Album cover for Whitney Houston's I Go to the Rock
Credit: courtesy of record label

Before she became a pop superstar, Whitney Houston was known as “Nippy,” daughter of gospel artist Emily “Cissy” Drinkard Houston and member of the choir at New Hope Baptist Church in Newark, New Jersey. Like Aretha Franklin—the only vocalist Rolling Stone ranks above her on its current list of the 200 greatest singers of all time—Houston honed her chops singing church songs. I Go to the Rock: The Gospel Music of Whitney Houston, which includes a CD and a companion DVD of a recent TV documentary, is the first effort to gather together her modest but moving gospel oeuvre. 

Dominating the collection are sacred selections Houston contributed to soundtracks (The Preacher’s Wife, The Bodyguard, Sparkle) or sang at award shows and other special events. These tracks have long been available on other CD releases or on YouTube, often in the form of performance clips from shows such as VH1 Honors. But I Go to the Rock showcases three previously unavailable gospel tracks Houston recorded as a teenager—not yet a gleam in the eye of Clive Davis and Arista Records.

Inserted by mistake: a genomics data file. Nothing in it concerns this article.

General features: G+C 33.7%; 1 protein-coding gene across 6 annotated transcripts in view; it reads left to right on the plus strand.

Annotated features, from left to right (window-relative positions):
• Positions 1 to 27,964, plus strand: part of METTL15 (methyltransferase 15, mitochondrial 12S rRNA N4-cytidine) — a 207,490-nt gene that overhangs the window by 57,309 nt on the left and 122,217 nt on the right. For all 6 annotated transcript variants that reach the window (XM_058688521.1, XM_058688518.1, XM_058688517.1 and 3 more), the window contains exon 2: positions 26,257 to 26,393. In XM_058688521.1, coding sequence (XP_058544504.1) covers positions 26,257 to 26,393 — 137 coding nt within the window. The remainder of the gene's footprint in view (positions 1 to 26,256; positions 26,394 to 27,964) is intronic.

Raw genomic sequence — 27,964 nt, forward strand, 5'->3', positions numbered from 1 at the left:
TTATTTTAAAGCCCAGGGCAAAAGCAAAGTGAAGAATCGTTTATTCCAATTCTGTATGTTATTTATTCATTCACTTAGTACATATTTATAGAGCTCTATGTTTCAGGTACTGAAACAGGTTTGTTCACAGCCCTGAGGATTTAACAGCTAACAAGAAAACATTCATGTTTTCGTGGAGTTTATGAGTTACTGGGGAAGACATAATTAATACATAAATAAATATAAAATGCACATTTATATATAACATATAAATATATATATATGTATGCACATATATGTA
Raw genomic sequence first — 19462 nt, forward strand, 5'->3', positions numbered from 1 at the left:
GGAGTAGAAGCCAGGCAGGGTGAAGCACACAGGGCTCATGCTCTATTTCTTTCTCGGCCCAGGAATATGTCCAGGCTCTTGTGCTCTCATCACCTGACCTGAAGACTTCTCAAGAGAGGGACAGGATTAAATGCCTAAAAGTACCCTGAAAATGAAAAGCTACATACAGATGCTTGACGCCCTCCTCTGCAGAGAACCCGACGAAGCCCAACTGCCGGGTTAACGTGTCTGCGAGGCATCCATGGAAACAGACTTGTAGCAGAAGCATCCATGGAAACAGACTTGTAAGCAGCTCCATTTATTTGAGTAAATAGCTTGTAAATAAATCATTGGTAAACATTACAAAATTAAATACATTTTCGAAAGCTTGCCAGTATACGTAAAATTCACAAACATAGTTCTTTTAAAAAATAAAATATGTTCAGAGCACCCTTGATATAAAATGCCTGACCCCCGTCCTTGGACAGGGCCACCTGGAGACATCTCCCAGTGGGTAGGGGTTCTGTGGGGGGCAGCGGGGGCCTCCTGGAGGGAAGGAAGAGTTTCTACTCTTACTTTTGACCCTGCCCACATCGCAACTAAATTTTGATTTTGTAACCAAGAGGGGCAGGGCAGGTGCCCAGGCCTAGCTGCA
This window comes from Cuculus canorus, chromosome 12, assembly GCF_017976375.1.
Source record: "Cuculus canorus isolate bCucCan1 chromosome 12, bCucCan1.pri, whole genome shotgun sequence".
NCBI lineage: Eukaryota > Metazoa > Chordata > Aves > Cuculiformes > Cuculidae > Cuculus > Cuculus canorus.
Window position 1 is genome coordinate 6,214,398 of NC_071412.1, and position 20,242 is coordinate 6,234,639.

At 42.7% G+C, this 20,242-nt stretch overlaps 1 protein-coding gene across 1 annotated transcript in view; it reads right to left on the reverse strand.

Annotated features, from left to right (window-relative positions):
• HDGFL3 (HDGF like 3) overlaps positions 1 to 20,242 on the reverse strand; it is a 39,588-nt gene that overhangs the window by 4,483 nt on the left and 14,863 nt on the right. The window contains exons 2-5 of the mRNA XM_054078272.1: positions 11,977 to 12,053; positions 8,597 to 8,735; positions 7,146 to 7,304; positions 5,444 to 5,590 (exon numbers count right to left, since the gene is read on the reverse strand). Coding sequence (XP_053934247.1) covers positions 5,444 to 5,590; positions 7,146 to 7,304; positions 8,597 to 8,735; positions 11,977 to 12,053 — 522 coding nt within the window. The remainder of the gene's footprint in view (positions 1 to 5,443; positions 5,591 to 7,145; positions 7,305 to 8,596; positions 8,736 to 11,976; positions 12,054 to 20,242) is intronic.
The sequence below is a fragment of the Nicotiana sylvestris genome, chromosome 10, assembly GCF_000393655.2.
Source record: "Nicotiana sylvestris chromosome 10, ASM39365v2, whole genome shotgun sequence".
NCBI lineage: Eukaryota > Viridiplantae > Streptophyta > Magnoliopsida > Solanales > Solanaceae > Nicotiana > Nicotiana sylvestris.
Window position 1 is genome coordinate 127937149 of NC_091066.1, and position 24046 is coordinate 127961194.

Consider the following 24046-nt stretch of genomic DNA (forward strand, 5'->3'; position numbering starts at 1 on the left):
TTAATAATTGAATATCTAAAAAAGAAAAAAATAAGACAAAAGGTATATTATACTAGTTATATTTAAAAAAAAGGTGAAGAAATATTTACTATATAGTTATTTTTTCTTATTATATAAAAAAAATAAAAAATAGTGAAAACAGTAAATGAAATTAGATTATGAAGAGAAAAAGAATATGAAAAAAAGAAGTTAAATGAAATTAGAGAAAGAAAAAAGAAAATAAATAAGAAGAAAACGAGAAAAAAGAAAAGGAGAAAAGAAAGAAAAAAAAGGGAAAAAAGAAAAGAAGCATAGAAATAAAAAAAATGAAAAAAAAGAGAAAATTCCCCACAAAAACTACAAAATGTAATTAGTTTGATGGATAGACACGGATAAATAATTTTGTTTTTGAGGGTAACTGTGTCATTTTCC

When Houston bites into “Testimony” and “I Found a Wonderful Way,” two of the three unearthed cuts, she’s essentially indistinguishable from the greater body of Newark church wreckers. On the other hand, her delivery on the slow-burning “He Can Use Me” is devastating. It removes all doubt, if there ever were any, that she was poised to be the voice of a generation.

Also like Franklin, Houston neither abandoned the church nor its music. She frequently incorporated a set of hymns and gospel songs into her stadium concerts. One is “I Love the Lord,” an incandescent interpretation of an 18th-century hymn arranged in the 1970s by Richard Smallwood and featured in the 1996 movie The Preacher’s Wife. Houston seemed most at peace singing the Lord’s music; when I hear these recordings, I’m struck by the lilt in her voice, which feels more genuine and less studied and technical than on her pop songs. It’s raw, pure expression.

I Go to the Rock doesn’t include every one of Houston’s gospel moments—her appearance on BeBe and CeCe Winans’s 1988 track “Hold Up the Light,” for example, is absent—but the collection is a splendid remembrance of a divine talent who should have turned 60 this August.

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Whitney Houston’s I Go to the Rock: The Gospel Music of Whitney Houston (Arista/Legacy/Gaither Music Group) is available via the artist’s website.